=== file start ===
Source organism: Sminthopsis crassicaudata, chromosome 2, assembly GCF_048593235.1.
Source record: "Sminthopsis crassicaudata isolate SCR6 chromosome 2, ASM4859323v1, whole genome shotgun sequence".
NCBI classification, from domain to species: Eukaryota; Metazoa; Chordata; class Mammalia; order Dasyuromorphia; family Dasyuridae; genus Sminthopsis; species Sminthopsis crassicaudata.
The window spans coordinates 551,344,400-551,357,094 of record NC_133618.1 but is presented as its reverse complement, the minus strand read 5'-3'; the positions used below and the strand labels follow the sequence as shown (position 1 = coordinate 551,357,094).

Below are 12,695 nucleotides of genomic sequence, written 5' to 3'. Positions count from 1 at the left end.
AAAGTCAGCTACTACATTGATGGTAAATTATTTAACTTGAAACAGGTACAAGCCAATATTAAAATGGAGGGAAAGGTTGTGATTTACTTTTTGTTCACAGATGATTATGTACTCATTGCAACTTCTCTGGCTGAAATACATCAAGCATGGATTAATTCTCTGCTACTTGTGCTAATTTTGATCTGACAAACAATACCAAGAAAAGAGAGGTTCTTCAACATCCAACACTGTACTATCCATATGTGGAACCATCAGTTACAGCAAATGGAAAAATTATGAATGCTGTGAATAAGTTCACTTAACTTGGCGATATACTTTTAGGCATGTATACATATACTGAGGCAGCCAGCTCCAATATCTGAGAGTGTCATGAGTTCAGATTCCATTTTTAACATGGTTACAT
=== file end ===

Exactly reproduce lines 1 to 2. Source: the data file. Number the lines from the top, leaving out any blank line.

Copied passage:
Source organism: Sminthopsis crassicaudata, chromosome 2, assembly GCF_048593235.1.
Source record: "Sminthopsis crassicaudata isolate SCR6 chromosome 2, ASM4859323v1, whole genome shotgun sequence".